Given well-publicized concerns regarding AI’s potential for bias, it is no surprise that proposed and enacted legislation generally prohibits the use of AI in a manner that results in unlawful discrimination.2U.S. Equal Emp. Opportunity Comm’n, The Americans with Disabilities Act and the Use of Software, Algorithms, and Artificial Intelligence to Assess Job Applicants and Employees, (“EEOC, ADA, Algorithms, and AI”); Cal. Civ. Rights Council, Proposed Modifications to Emp. Regs. Regarding Automated-Decision Systems, (“CA ADS Proposal”) (proposed); SDAA, D.C. Council, B25-114 (D.C. 2023). At the federal level, the EEOC recently provided updated technical assistance on employee selection procedures under Title VII of the Civil Rights Act of 1964, which advises employers of their responsibility to evaluate their algorithmic decision-making tools for disparate impact, including by considering the “four-fifths” rule. The four-fifths rule is a “general rule of thumb” whereby the selection rate for one group is considered “substantially different than the selection rate of another group” if the ratio of the selection rates “is less than four-fifths (or 80%).” The EEOC has also cautioned employers against using algorithmic decision-making tools in a way that violates the Americans with Disabilities Act by advising employers to avoid “screen[ing] out an individual with a disability” who could otherwise do the job with a reasonable accommodation, or “violat[ing] restrictions on disability-related inquiries and medical examinations.”3EEOC, ADA, Algorithms, and AI. At the state level, the Illinois General Assembly has similarly introduced a bill prohibiting employers from considering an applicant’s zip code to avoid potential discrimination in the hiring process, while California’s Civil Rights Division is revising its rules to explicitly state that the use of AI or automated systems can violate existing anti-discrimination law.4Limit Predictive Analytics Use Bill, 130rd Gen. Assemb. H.B. 3773, (Ill. 2023); CA ADS Proposal, Cal. Code Regs. Tit. 2. § 11009(f) (proposed).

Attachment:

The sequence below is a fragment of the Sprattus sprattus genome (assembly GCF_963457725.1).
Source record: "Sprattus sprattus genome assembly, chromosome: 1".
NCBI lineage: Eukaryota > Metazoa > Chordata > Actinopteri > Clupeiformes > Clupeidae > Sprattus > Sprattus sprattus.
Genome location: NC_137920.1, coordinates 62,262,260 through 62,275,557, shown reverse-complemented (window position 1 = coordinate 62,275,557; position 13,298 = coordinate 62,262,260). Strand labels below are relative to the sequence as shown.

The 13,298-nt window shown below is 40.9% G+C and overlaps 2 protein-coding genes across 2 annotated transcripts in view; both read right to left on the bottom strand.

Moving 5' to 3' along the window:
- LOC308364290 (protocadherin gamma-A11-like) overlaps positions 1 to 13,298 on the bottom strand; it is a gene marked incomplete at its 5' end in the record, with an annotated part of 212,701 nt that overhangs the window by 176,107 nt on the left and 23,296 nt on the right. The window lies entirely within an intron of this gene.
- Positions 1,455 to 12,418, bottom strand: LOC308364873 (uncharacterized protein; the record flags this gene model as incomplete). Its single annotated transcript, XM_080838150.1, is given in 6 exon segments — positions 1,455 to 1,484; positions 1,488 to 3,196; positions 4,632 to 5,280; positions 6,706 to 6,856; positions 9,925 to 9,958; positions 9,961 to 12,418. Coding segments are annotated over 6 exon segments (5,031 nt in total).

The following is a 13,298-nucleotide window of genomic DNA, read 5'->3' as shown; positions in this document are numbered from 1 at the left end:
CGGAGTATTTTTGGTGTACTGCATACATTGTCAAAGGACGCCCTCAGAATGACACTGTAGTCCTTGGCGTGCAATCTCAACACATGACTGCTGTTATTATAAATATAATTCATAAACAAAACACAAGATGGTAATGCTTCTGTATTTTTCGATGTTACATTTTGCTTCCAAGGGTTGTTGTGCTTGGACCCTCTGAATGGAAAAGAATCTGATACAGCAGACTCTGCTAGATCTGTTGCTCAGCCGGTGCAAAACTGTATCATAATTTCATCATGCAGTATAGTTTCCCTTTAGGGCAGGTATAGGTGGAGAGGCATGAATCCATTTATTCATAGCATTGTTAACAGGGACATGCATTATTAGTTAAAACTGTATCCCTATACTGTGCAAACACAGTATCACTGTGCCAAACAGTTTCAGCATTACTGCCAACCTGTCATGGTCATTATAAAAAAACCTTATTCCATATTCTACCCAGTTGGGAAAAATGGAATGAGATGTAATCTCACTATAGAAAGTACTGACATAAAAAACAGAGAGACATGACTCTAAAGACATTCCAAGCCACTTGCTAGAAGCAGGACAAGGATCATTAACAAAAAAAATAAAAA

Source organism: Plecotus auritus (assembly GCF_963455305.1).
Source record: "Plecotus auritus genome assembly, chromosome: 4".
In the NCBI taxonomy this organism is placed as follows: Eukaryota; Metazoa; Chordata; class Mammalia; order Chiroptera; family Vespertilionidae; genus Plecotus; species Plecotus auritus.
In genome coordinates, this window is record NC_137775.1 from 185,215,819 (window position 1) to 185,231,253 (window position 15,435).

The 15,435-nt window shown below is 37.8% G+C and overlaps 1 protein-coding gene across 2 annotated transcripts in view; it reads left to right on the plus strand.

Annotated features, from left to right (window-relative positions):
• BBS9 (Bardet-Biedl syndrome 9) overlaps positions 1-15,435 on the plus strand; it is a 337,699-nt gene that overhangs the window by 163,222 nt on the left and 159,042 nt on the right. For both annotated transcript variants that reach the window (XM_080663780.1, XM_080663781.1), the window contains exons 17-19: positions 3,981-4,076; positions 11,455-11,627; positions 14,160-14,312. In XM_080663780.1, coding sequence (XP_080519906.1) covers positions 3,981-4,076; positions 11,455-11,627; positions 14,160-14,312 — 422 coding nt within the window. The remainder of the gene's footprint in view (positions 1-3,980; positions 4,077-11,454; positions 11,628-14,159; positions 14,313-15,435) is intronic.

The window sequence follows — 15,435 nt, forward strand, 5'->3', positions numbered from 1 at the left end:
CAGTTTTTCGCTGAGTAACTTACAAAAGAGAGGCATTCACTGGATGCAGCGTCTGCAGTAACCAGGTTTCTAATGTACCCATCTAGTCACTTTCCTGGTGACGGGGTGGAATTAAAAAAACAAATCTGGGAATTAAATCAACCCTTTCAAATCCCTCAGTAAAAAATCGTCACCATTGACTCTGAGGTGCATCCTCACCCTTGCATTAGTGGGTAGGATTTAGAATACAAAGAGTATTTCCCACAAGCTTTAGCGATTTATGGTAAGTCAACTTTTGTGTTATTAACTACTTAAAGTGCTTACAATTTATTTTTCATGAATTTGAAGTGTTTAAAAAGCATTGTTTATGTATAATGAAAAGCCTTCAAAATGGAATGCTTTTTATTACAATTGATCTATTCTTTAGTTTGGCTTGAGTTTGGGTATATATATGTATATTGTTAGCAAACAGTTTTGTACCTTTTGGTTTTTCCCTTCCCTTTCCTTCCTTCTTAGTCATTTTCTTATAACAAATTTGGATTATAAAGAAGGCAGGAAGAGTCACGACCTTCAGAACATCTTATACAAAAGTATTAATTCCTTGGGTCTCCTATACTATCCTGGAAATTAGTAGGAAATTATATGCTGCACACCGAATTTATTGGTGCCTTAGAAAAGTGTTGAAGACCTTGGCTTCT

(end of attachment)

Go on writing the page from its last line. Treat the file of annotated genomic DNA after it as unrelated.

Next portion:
(3)   System and Data Integrity

To protect against bias and privacy concerns, legislative and administrative bodies have enacted or proposed measures requiring employers to regularly assess the effectiveness and integrity of AI systems, including through audits, testing, reporting and recordkeeping. In some jurisdictions, employers’ regular audits and testing of AI systems must assess whether the system results in bias towards certain individuals, privacy risks (i.e., with respect to identifying information) or other known harm or material negative impact.5N.Y.C. AEDT Law § 20-871 (Requires automated employment decision tools to undergo a bias audit within one year of use); 6 N.Y.C.R. § 5-301 (eff. July 5, 2023) (same); H.R. 6580, 117th Cong. § 4(a) (introduced). Employers may be required to publicly disclose the results of these audits, report the results to specified governmental agencies and/or retain records of completed audits for a specific period.66 N.Y.C.R. § 5-303 (eff. July 5, 2023) (requires audit summary to be posted on the employment section of the company’s website for at least 6 months after the latest use of an automated employment decision tool); IL AI Video Interview Act, 820 ILCS 42/20 (Requires employers who rely solely upon AI intelligence for video interview to determine selection for in-person interview to report applicant demographic data annually); SDAA, D.C. Council, B25-114, Sec. 7 (D.C. 2023) (Would require covered entities to submit bias audits annually and to maintain records for at least five years); CA ADS Proposal, Cal. Code Regs. Tit. 2 § 11013(c) (Would require data from automated decision systems to be maintained for four years).

Additionally, California’s Civil Rights Council is proposing new rules that would permit employers to use evidence of anti-bias testing as a defense to allegations of a discriminatory adverse impact of AI or automated systems.7CA ADS Proposal, Cal. Code Regs. Tit. 2. § 11009(f).

Companies Should Anticipate Further Regulations on the Use of AI in the Workplace

As jurisdictions continue to enact and introduce new AI-related legislation, employers using AI must take steps to ensure that they provide transparent notice and to avoid discriminatory impacts. In addition, employers should be mindful to stay abreast of new developments in this area of the law, which is rapidly evolving at the federal, state and local levels. In the absence of comprehensive federal regulation, employers will be required to navigate a patchwork of state and local laws with varying compliance requirements.